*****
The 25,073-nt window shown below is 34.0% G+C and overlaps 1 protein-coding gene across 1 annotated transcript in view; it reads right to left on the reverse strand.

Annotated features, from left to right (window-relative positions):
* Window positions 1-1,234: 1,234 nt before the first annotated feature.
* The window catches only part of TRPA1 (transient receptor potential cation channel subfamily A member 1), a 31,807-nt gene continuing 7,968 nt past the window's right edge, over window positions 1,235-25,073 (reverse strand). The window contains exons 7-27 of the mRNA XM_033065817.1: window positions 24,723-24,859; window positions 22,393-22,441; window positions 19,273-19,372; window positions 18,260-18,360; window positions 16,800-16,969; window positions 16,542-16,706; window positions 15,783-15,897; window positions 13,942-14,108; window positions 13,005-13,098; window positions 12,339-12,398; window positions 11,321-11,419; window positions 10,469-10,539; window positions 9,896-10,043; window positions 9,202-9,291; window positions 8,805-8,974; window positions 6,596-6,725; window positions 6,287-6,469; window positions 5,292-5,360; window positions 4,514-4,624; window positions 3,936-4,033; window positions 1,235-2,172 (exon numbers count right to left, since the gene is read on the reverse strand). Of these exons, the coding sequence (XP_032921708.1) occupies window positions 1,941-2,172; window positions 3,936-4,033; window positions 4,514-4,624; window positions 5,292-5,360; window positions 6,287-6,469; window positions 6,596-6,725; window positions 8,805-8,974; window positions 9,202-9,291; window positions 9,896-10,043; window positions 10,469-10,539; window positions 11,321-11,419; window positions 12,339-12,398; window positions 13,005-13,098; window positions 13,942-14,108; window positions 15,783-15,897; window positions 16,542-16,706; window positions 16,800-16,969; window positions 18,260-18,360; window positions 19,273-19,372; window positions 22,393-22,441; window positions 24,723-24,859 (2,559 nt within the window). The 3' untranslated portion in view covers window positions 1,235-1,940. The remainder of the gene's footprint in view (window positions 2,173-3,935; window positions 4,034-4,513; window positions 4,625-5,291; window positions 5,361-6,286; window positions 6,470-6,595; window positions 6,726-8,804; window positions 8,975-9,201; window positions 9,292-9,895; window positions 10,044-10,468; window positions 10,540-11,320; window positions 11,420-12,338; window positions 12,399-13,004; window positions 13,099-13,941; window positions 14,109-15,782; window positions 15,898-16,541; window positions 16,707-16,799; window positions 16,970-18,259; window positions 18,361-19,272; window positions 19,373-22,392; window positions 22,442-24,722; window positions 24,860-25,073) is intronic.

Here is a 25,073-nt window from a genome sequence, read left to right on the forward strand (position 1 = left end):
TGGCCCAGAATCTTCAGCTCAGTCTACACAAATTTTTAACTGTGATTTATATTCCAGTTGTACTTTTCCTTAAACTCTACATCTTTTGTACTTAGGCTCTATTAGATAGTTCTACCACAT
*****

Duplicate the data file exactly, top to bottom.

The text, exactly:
The 25,073-nt window shown below is 34.0% G+C and overlaps 1 protein-coding gene across 1 annotated transcript in view; it reads right to left on the reverse strand.

Annotated features, from left to right (window-relative positions):
* Window positions 1-1,234: 1,234 nt before the first annotated feature.
* The window catches only part of TRPA1 (transient receptor potential cation channel subfamily A member 1), a 31,807-nt gene continuing 7,968 nt past the window's right edge, over window positions 1,235-25,073 (reverse strand). The window contains exons 7-27 of the mRNA XM_033065817.1: window positions 24,723-24,859; window positions 22,393-22,441; window positions 19,273-19,372; window positions 18,260-18,360; window positions 16,800-16,969; window positions 16,542-16,706; window positions 15,783-15,897; window positions 13,942-14,108; window positions 13,005-13,098; window positions 12,339-12,398; window positions 11,321-11,419; window positions 10,469-10,539; window positions 9,896-10,043; window positions 9,202-9,291; window positions 8,805-8,974; window positions 6,596-6,725; window positions 6,287-6,469; window positions 5,292-5,360; window positions 4,514-4,624; window positions 3,936-4,033; window positions 1,235-2,172 (exon numbers count right to left, since the gene is read on the reverse strand). Of these exons, the coding sequence (XP_032921708.1) occupies window positions 1,941-2,172; window positions 3,936-4,033; window positions 4,514-4,624; window positions 5,292-5,360; window positions 6,287-6,469; window positions 6,596-6,725; window positions 8,805-8,974; window positions 9,202-9,291; window positions 9,896-10,043; window positions 10,469-10,539; window positions 11,321-11,419; window positions 12,339-12,398; window positions 13,005-13,098; window positions 13,942-14,108; window positions 15,783-15,897; window positions 16,542-16,706; window positions 16,800-16,969; window positions 18,260-18,360; window positions 19,273-19,372; window positions 22,393-22,441; window positions 24,723-24,859 (2,559 nt within the window). The 3' untranslated portion in view covers window positions 1,235-1,940. The remainder of the gene's footprint in view (window positions 2,173-3,935; window positions 4,034-4,513; window positions 4,625-5,291; window positions 5,361-6,286; window positions 6,470-6,595; window positions 6,726-8,804; window positions 8,975-9,201; window positions 9,292-9,895; window positions 10,044-10,468; window positions 10,540-11,320; window positions 11,420-12,338; window positions 12,399-13,004; window positions 13,099-13,941; window positions 14,109-15,782; window positions 15,898-16,541; window positions 16,707-16,799; window positions 16,970-18,259; window positions 18,361-19,272; window positions 19,373-22,392; window positions 22,442-24,722; window positions 24,860-25,073) is intronic.

Here is a 25,073-nt window from a genome sequence, read left to right on the forward strand (position 1 = left end):
TGGCCCAGAATCTTCAGCTCAGTCTACACAAATTTTTAACTGTGATTTATATTCCAGTTGTACTTTTCCTTAAACTCTACATCTTTTGTACTTAGGCTCTATTAGATAGTTCTACCACAT